Renters need to be part of energy-saving conversation
About one-third of the Thurston County population lives in a rental home, duplex, apartment or mobile home. Some of those units are drafty, moldy energy hogs that generate big utility bills and very little comfort.
Finding ways to improve energy efficiency and healthy living conditions in the rental housing stock of the region is both a great opportunity and a great challenge.
If renter-occupied housing were aggressively outfitted with available energy conservation measures — everything from insulation to energy-saving windows, heating systems and appliances — the benefits would be many. Families would spend less of their limited funds on electricity and natural gas. The amount of greenhouse gas emissions from residential units — about 50 percent of the county total — would decline. The housing would be healthier to live in and last longer, too.
Rental units are the low-hanging fruit in the world of energy conservation. While homeowners who occupy their homes are inclined to take advantage of utility rebate and incentive programs, rental properties often are left out in the cold.
About 85 energy experts, landlords, renters, government officials and other concerned citizens gathered at the Thurston County Public Health and Social Services office Thursday afternoon to explore some market-based incentives that would entice landlords to make energy investments in their rental properties. Key sponsors of the symposium were the Northwest EcoBuilding Guild and Thurston Energy, which is the energy conservation arm of the Thurston County Economic Development Council.
The conversation was candid. Nothing’s going to change if rental property owners can’t earn a return on investments, several landlords said. There were, however, examples of landlords and property managers who see the value in making energy-efficiency investments.
Real estate agent Shelley Westall, a native Olympian, said her family owns two rental homes, and she recalls what it was like to be a renter as a young adult.
“We try to partner with our renters and address concerns immediately,” she said. “It’s always a little scary to invest in these energy-saving systems, but there are a lot of rebates and incentives out there.”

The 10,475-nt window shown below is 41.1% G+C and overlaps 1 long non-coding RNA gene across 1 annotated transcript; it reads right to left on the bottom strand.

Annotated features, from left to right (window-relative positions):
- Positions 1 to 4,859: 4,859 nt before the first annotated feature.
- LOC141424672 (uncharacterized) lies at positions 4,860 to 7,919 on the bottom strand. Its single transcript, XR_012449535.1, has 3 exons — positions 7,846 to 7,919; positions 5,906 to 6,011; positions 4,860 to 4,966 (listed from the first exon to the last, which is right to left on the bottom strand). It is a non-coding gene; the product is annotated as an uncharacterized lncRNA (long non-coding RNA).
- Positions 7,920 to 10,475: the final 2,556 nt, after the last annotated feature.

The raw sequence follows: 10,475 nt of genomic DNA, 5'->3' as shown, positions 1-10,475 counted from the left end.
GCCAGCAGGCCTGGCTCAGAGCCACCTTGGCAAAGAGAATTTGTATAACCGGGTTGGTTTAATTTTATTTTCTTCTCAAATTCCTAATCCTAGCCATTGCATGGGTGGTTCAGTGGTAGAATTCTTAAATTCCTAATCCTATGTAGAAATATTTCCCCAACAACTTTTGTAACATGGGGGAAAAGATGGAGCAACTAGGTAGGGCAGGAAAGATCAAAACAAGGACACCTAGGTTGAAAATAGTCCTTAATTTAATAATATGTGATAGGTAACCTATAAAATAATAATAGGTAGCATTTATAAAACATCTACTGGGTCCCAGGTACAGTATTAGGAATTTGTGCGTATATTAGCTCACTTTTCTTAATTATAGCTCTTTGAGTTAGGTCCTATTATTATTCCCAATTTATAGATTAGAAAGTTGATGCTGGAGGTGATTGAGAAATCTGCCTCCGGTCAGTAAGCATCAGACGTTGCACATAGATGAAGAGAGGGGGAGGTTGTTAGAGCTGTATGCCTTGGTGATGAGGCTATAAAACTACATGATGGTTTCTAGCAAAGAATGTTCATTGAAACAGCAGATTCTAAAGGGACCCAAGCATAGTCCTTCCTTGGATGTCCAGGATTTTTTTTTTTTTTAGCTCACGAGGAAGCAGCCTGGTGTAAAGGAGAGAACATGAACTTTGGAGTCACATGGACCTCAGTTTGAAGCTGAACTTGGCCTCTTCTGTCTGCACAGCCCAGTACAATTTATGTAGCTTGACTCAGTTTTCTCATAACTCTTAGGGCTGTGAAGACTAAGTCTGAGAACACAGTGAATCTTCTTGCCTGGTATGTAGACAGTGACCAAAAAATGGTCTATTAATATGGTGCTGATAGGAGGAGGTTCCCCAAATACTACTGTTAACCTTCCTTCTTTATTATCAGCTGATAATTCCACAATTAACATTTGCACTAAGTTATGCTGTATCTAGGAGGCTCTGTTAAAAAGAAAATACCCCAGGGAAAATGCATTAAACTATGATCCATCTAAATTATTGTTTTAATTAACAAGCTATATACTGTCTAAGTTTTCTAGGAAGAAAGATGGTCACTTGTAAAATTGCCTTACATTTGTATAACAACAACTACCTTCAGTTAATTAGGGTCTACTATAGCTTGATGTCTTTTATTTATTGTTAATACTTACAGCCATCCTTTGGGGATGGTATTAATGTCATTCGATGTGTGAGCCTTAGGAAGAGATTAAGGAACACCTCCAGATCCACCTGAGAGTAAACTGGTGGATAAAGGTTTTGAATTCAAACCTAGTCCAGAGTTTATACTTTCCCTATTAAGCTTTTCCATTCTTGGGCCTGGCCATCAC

Andrew Barkis, co-owner of Thurston County-based Hometown Property Management, said his firm manages more than 1,000 single-family homes. The firm offers to conduct home energy audits for the homeowners, who may or may not approve the audit and follow through with the recommended energy efficiency improvements.
“It’s hard to justify the investment if there’s a 25-year pay back,” Barkis noted.
Local and national trends suggest that the percent of people renting is growing, either by choice or necessity. And many of the new wave of renters are eager to find energy-efficient housing.
“I’d be willing to pay more for energy-efficient, healthy housing,” commented Jeffrey Thomas, a house painter by trade.
Thomas was among a number of people who recommended creation of an online database that profiles rental units based in part on an energy-efficiency rating. That idea appeared to have traction.
“Renters need to be able to identify healthy homes at the point of searching for a place to live,” Thurston Energy program director Ramsey Zimmerman said.
The website could show video testimonials from homeowners, landlords and others who have invested in energy-saving projects to encourage others to follow suit, Olympia Planning Commission member Roger Horn recommended.
Programs need to be developed to educate landlords about the benefits of energy retrofits to their properties, others agreed. For instance, energy-saving rentals rent quicker and renters tends to stay longer, reducing income gaps in occupancy, said Steve Abercrombie, president of the ecobuilding guild’s South Sound chapter.
Graeme Sackrison, a member of the Thurston County Action Team suggested renters should receive information on do-it-yourself projects and energy conservation resources when they move into a rental.
Most of the suggestions were baby steps. But at least the conversation is headed in the right direction.